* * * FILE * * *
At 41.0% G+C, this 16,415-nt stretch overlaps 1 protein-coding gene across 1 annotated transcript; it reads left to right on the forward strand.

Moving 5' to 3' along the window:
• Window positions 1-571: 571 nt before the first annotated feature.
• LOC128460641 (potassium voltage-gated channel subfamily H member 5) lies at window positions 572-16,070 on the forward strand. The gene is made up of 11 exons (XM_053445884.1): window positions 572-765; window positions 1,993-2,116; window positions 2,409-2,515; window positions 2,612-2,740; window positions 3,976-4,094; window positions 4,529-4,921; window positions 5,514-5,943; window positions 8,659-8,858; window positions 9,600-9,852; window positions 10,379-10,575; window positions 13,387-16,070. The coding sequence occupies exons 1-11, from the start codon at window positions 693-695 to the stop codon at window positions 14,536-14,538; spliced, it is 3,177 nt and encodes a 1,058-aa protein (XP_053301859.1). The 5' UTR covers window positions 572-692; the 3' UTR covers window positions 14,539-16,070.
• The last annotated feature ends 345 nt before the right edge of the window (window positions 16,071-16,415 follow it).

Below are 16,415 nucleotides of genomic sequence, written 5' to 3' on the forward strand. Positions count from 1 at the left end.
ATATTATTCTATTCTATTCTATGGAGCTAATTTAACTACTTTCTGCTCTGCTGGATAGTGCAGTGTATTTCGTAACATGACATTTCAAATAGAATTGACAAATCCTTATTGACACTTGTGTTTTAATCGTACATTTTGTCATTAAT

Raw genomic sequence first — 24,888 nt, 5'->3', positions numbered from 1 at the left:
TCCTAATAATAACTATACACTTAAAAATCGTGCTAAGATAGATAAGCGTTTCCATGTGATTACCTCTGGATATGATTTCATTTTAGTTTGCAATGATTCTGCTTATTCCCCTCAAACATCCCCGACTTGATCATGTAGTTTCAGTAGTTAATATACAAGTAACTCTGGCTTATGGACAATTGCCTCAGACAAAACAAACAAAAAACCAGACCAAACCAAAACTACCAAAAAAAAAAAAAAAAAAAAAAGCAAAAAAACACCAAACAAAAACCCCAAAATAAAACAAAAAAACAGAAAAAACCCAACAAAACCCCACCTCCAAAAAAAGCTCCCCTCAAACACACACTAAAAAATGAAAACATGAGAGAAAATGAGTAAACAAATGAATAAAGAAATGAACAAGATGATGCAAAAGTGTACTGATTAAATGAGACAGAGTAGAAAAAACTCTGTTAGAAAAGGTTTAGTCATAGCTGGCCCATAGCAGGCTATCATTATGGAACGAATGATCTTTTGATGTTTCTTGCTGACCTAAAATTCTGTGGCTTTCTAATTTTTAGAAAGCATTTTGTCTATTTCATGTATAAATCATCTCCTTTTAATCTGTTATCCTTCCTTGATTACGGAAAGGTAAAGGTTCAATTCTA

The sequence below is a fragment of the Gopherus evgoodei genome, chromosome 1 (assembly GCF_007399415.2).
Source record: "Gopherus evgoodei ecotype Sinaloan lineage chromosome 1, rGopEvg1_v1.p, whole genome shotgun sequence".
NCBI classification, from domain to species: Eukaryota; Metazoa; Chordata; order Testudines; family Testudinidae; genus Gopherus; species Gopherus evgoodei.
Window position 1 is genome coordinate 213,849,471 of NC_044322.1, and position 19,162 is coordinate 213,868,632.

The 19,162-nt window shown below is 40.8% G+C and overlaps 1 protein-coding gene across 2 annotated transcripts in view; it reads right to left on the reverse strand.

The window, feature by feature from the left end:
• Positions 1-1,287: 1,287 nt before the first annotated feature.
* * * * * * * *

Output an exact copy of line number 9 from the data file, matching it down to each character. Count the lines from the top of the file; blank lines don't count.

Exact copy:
TCCTAATAATAACTATACACTTAAAAATCGTGCTAAGATAGATAAGCGTTTCCATGTGATTACCTCTGGATATGATTTCATTTTAGTTTGCAATGATTCTGCTTATTCCCCTCAAACATCCCCGACTTGATCATGTAGTTTCAGTAGTTAATATACAAGTAACTCTGGCTTATGGACAATTGCCTCAGACAAAACAAACAAAAAACCAGACCAAACCAAAACTACCAAAAAAAAAAAAAAAAAAAAAAGCAAAAAAACACCAAACAAAAACCCCAAAATAAAACAAAAAAACAGAAAAAACCCAACAAAACCCCACCTCCAAAAAAAGCTCCCCTCAAACACACACTAAAAAATGAAAACATGAGAGAAAATGAGTAAACAAATGAATAAAGAAATGAACAAGATGATGCAAAAGTGTACTGATTAAATGAGACAGAGTAGAAAAAACTCTGTTAGAAAAGGTTTAGTCATAGCTGGCCCATAGCAGGCTATCATTATGGAACGAATGATCTTTTGATGTTTCTTGCTGACCTAAAATTCTGTGGCTTTCTAATTTTTAGAAAGCATTTTGTCTATTTCATGTATAAATCATCTCCTTTTAATCTGTTATCCTTCCTTGATTACGGAAAGGTAAAGGTTCAATTCTA